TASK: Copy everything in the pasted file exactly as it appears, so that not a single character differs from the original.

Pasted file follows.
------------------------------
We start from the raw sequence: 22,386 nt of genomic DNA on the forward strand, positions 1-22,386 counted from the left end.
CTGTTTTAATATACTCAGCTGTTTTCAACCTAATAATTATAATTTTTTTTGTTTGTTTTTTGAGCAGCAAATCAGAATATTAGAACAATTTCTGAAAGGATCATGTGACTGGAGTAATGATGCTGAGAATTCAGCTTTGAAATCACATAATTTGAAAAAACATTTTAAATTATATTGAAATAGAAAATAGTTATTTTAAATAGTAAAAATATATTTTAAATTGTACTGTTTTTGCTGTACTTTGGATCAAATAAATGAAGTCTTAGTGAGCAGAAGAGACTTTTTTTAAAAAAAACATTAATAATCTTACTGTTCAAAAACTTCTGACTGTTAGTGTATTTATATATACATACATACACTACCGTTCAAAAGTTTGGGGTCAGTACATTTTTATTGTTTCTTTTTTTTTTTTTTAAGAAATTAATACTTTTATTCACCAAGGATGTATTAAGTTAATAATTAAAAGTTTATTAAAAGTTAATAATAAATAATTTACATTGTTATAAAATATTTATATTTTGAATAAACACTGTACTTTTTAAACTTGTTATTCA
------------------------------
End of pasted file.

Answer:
We start from the raw sequence: 22,386 nt of genomic DNA on the forward strand, positions 1-22,386 counted from the left end.
CTGTTTTAATATACTCAGCTGTTTTCAACCTAATAATTATAATTTTTTTTGTTTGTTTTTTGAGCAGCAAATCAGAATATTAGAACAATTTCTGAAAGGATCATGTGACTGGAGTAATGATGCTGAGAATTCAGCTTTGAAATCACATAATTTGAAAAAACATTTTAAATTATATTGAAATAGAAAATAGTTATTTTAAATAGTAAAAATATATTTTAAATTGTACTGTTTTTGCTGTACTTTGGATCAAATAAATGAAGTCTTAGTGAGCAGAAGAGACTTTTTTTAAAAAAAACATTAATAATCTTACTGTTCAAAAACTTCTGACTGTTAGTGTATTTATATATACATACATACACTACCGTTCAAAAGTTTGGGGTCAGTACATTTTTATTGTTTCTTTTTTTTTTTTTTAAGAAATTAATACTTTTATTCACCAAGGATGTATTAAGTTAATAATTAAAAGTTTATTAAAAGTTAATAATAAATAATTTACATTGTTATAAAATATTTATATTTTGAATAAACACTGTACTTTTTAAACTTGTTATTCA